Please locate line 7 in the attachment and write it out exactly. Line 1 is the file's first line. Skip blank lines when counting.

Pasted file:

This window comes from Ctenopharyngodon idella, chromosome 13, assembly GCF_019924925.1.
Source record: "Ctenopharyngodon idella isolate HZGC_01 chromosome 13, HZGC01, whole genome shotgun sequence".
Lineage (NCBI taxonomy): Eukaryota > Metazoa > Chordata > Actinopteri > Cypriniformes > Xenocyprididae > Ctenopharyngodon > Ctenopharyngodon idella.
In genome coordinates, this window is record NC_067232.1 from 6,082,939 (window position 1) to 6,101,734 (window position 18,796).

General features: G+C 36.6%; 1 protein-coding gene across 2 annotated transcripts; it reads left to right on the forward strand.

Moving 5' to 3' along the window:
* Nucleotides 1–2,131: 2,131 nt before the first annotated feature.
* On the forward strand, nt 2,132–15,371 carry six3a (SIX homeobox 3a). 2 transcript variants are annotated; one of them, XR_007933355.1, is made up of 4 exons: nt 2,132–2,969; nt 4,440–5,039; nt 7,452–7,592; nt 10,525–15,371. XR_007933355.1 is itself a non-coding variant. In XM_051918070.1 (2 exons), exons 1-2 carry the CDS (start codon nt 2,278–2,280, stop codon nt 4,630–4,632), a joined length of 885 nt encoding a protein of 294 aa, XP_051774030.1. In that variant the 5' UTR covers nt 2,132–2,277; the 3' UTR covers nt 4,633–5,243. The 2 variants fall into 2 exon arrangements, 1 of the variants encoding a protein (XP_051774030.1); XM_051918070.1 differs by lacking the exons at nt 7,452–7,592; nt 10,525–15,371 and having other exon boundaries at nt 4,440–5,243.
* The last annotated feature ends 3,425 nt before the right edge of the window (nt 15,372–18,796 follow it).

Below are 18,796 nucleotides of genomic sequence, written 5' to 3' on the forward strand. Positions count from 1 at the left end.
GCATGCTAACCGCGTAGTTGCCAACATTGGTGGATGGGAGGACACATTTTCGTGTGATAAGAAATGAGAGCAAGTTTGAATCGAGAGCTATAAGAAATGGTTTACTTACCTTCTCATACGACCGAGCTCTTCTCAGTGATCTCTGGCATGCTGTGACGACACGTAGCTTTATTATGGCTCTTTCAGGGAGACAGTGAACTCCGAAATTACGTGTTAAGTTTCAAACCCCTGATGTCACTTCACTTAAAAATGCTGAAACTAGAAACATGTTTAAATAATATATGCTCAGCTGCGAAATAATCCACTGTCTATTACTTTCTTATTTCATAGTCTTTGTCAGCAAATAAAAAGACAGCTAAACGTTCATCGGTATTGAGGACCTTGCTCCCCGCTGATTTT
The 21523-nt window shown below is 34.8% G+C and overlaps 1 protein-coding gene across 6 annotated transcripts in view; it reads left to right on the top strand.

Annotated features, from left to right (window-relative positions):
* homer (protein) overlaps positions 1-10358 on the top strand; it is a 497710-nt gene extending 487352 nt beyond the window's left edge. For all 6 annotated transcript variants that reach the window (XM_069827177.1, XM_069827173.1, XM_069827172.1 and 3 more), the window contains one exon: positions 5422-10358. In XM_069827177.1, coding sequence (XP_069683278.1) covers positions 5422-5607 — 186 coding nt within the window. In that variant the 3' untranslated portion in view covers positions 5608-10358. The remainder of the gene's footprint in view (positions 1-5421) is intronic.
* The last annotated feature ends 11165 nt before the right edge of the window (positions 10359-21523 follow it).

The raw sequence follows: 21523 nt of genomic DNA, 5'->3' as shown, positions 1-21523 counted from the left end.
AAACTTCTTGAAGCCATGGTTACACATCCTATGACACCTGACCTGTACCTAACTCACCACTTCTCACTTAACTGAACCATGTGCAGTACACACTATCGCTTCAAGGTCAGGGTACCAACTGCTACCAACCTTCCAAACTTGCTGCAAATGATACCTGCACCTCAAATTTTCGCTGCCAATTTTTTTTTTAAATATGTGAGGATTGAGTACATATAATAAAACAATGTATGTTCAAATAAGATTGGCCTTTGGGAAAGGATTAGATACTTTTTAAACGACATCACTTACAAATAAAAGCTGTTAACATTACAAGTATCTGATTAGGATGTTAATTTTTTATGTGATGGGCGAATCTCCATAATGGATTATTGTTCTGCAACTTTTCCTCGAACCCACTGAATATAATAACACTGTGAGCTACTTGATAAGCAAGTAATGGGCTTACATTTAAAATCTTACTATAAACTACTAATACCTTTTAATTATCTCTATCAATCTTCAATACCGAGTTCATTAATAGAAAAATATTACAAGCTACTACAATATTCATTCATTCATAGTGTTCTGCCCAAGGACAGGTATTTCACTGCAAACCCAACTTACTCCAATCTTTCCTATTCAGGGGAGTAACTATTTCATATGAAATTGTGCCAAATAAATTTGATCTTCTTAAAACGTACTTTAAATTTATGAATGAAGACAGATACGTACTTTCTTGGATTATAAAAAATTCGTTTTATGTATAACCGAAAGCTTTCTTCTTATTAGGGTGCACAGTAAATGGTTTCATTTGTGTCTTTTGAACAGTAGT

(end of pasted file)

* Nucleotides 1–2,131: 2,131 nt before the first annotated feature.